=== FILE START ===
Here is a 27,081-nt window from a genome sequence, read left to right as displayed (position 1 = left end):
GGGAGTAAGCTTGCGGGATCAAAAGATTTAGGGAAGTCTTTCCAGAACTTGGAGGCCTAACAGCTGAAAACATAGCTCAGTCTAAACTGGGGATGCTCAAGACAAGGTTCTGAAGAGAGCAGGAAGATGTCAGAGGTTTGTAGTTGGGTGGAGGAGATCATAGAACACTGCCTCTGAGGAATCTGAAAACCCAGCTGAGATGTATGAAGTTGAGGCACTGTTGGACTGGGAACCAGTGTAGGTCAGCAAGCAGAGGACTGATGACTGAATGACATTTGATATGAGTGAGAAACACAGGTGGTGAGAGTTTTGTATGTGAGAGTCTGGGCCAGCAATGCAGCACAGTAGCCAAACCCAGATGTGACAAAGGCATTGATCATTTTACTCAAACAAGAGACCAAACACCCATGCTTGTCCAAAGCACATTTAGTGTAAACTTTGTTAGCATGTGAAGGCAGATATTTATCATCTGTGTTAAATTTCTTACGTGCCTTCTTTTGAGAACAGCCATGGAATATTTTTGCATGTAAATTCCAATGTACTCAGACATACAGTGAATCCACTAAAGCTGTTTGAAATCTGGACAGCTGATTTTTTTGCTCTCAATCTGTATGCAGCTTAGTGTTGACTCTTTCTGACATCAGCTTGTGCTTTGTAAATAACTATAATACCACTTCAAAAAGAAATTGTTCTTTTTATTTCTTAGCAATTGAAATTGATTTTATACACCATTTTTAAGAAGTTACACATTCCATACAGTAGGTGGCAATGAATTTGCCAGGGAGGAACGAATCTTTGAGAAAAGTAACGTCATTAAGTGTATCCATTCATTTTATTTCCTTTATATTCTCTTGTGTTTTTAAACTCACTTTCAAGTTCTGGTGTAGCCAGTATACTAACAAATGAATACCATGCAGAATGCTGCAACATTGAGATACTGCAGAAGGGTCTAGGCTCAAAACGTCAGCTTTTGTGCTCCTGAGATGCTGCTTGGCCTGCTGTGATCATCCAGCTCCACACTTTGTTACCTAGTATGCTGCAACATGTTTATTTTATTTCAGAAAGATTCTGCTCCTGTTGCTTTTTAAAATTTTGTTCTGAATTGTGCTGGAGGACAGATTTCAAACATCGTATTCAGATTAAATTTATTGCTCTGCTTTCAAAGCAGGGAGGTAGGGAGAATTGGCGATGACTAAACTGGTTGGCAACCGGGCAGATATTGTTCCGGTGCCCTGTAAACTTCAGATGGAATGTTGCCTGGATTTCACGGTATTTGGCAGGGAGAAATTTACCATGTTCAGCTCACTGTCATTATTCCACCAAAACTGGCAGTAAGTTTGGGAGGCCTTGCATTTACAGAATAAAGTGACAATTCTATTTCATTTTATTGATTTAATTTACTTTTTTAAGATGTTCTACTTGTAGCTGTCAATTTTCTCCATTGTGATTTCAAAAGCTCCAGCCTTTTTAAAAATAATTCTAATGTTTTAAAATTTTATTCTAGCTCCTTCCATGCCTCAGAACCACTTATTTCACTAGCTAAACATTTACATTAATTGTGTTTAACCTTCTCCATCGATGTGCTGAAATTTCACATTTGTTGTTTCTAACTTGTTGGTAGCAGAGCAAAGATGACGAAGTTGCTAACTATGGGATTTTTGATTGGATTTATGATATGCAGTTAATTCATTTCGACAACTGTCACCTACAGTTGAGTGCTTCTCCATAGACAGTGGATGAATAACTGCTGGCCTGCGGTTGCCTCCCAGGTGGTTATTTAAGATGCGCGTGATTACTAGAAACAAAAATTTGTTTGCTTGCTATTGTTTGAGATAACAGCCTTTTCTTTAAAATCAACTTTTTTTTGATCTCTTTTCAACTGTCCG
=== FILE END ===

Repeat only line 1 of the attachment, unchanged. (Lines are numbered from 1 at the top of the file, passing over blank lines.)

Here is a 27,081-nt window from a genome sequence, read left to right as displayed (position 1 = left end):